* Views captured on Cambridge Core between 09th January 2017 - 2nd December 2020. This data will be updated every 24 hours.

Access
Hostname: page-component-79f79cbf67-hp6v8 Total loading time: 0.912 Render date: 2020-12-02T07:17:48.160Z Query parameters: { "hasAccess": "1", "openAccess": "0", "isLogged": "0", "lang": "en" } Feature Flags last update: Wed Dec 02 2020 07:06:17 GMT+0000 (Coordinated Universal Time) Feature Flags: { "metrics": true, "metricsAbstractViews": false, "peerReview": true, "crossMark": true, "comments": true, "relatedCommentaries": true, "subject": true, "clr": false, "languageSwitch": true }

Send article to Kindle

To send this article to your Kindle, first ensure no-reply@cambridge.org is added to your Approved Personal Document E-mail List under your Personal Document Settings on the Manage Your Content and Devices page of your Amazon account. Then enter the ‘name’ part of your Kindle email address below. Find out more about sending to your Kindle. Find out more about sending to your Kindle.

Note you can select to send to either the @free.kindle.com or @kindle.com variations. ‘@free.kindle.com’ emails are free but can only be sent to your device when it is connected to wi-fi. ‘@kindle.com’ emails can be delivered even when you are not connected to wi-fi, but note that service fees apply.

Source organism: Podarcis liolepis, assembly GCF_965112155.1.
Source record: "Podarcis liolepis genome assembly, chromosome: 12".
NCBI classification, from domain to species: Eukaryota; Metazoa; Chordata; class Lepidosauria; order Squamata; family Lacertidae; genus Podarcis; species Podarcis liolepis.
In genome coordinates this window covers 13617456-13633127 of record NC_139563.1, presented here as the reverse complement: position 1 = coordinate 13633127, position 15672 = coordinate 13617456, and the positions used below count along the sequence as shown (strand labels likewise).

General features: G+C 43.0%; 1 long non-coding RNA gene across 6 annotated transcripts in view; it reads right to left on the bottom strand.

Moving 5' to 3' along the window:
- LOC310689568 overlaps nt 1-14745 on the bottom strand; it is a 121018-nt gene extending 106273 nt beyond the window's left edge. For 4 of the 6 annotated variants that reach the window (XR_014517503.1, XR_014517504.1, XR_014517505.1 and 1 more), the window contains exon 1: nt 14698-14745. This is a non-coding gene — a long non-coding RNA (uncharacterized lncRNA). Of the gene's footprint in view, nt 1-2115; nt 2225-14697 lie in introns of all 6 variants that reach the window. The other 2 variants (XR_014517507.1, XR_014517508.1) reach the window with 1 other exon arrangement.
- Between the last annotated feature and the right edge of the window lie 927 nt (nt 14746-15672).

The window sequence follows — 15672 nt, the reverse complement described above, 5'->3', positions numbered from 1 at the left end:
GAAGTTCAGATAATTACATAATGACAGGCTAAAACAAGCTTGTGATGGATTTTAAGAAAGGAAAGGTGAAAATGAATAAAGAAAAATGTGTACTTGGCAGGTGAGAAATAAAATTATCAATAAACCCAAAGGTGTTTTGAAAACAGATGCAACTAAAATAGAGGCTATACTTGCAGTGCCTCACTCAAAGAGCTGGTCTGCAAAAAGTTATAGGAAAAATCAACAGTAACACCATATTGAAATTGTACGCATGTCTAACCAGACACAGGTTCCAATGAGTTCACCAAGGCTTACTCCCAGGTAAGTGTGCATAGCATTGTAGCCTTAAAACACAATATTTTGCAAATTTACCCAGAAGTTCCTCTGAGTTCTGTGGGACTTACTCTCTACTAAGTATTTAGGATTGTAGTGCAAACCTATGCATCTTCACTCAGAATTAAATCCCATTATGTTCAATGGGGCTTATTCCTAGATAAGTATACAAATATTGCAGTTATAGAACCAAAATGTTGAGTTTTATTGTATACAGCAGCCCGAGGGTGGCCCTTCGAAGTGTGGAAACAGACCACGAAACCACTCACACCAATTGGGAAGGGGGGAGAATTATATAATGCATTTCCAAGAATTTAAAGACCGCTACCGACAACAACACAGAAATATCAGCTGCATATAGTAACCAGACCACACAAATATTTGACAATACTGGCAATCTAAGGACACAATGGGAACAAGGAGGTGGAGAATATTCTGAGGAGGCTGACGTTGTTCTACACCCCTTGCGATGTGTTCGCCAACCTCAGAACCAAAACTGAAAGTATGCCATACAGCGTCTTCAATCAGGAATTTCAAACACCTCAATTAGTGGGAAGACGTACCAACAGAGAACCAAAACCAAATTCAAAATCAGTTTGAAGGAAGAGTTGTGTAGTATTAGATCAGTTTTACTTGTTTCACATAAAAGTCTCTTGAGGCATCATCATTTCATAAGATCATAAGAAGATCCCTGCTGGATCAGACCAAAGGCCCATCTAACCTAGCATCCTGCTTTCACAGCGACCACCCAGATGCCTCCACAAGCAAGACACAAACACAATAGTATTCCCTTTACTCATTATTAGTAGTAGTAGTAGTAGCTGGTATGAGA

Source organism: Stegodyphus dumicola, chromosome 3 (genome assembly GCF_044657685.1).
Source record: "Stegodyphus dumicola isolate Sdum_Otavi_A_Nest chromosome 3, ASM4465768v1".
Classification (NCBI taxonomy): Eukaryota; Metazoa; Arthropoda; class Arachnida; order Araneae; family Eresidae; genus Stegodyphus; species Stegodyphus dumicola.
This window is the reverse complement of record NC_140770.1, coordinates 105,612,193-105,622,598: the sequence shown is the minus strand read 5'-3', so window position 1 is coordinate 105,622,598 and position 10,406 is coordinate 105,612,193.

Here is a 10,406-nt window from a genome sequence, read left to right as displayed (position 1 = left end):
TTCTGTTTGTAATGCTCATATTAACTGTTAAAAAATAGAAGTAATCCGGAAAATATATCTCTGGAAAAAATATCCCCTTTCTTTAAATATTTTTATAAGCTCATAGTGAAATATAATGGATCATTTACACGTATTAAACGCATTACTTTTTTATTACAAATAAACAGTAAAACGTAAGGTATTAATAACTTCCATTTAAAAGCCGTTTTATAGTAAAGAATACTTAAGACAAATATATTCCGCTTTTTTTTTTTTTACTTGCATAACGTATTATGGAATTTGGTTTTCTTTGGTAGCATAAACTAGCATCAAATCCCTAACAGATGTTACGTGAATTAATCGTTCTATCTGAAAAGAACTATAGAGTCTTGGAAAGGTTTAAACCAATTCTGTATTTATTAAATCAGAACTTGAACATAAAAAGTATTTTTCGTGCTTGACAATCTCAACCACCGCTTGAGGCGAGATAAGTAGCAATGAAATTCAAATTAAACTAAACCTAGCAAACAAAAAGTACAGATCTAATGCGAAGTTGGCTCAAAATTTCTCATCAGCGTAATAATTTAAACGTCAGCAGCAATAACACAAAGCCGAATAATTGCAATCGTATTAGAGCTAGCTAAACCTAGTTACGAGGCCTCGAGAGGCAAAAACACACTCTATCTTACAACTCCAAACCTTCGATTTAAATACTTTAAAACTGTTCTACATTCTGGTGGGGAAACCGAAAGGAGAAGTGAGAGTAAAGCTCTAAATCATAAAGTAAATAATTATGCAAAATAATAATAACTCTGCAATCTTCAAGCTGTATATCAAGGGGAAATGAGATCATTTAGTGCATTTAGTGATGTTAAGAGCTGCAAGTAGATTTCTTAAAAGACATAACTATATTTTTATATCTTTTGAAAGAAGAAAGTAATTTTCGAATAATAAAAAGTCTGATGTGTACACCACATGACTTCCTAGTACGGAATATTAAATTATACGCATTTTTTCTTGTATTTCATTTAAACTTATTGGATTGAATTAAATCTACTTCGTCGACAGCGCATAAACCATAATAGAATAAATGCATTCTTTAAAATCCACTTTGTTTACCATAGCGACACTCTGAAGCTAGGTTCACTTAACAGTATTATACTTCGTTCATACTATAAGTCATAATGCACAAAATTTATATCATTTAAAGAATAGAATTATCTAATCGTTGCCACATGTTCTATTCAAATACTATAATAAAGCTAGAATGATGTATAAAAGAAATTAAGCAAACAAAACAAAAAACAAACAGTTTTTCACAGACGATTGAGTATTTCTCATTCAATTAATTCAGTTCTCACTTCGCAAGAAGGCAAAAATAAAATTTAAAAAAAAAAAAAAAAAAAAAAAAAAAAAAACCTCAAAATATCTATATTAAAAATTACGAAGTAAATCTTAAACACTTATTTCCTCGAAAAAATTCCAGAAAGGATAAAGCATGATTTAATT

Find out more about the Kindle Personal Document Service.

Subacute Supranuclear Palsy in anti-Hu Paraneoplastic Encephalitis
Available formats
×

Send article to Dropbox

To send this article to your Dropbox account, please select one or more formats and confirm that you agree to abide by our usage policies. If this is the first time you use this feature, you will be asked to authorise Cambridge Core to connect with your <service> account. Find out more about sending content to Dropbox.

Subacute Supranuclear Palsy in anti-Hu Paraneoplastic Encephalitis
Available formats
×

Send article to Google Drive

To send this article to your Google Drive account, please select one or more formats and confirm that you agree to abide by our usage policies. If this is the first time you use this feature, you will be asked to authorise Cambridge Core to connect with your <service> account. Find out more about sending content to Google Drive.

Subacute Supranuclear Palsy in anti-Hu Paraneoplastic Encephalitis
Available formats
×
×

Reply to: Submit a response


Your details


Conflicting interests

Do you have any conflicting interests? *